Rabbit fever (48), also known as tularemia, is caused by the bacterium Francisella tularensis. This highly contagious organism causes an average of 126 cases per year in the US. Tularemia can be spread through arthropod bites, contact with infected animal tissues, inhalation of contaminated aerosols and ingestion of contaminated food or water. Historically, F. tularensis has been utilized as a bioweapon. Thus, officials monitor carefully for increases that might indicate foul play.

Taenia solium (46) is a type of tapeworm found in pork whose larval stage causes a disease known as cysticercosis. The disease spreads through feces-contaminated food or water from an infected person. Larvae then invade the central nervous system tissues. Endemic in Latin America, cases are routinely diagnosed in US-born residents.3

Rotavirus (45) is the number one cause of childhood diarrhea worldwide. Although the availability of a vaccine dramatically reduced the number of rotavirus deaths, an estimated 215,000 are still attributed to this organism.4
The majority of cholera (42) cases can be treated with oral rehydration solutions but in many areas treatments for the severe, acute watery diarrhea is not available. It is estimated that up to four million cases and 143,000 deaths occur from the bacterium Vibrio cholerae annually. The current (seventh) pandemic hit South Asia in 1962, Africa in 1971 and the Americas in 1991.5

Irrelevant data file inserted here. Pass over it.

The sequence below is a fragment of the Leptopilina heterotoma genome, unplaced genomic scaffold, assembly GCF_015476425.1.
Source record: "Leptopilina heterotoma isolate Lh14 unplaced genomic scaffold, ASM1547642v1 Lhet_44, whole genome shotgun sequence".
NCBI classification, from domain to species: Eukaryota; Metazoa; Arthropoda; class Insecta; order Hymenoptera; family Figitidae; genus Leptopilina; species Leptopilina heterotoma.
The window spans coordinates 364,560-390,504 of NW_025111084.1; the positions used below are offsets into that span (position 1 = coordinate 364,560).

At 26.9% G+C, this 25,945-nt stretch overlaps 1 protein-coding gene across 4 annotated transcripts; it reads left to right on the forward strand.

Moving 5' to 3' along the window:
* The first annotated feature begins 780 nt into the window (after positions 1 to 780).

Typhoid fever (42) cases are estimated as high as 22 million with 210,000 deaths annually. Spread via food and water contaminated with Salmonella enterica serotype typhi and paratyphi, it’s the largest global burden in in the developing world.

Shiga toxin-producing Escherichia coli (E. coli) (40) causes severe outbreaks of food and waterborne disease. The disease is usually self-limiting but may progress to bloody diarrhea and the deadly haemolytic uraemic syndrome (HUS), which can result in acute renal failure. Children and the elderly are most at risk.

Botulism (31) is the most deadly toxin known. Produced by the bacterium Clostridium botulinum, the toxin is destroyed by conventional drinking water treatment but can spread via intentional acts of contamination. A powerful neurotoxin, botulism death usually occurs following muscular paralysis and respiratory failure.

Legionnaire’s disease (31) is spread via water aerosols from showers, cooling towers, fountains and hot tubs. The Legionella pneumophila bacteria grows in premise-plumbing systems. The 10,000 cases of Legionnaire’s disease reported in the US annually are thought to be a large underestimation of the true disease burden. The elderly, smokers and people with chronic lung disease are most at risk.

Anthrax (31) spores are produced by the bacterium Bacillus anthracis and are commonly found in soil and infect domestic and wild animals feeding on outdoor plants and grasses. Once inside the human body, the spores become active, multiply and produce potent toxins leading to severe illness and death.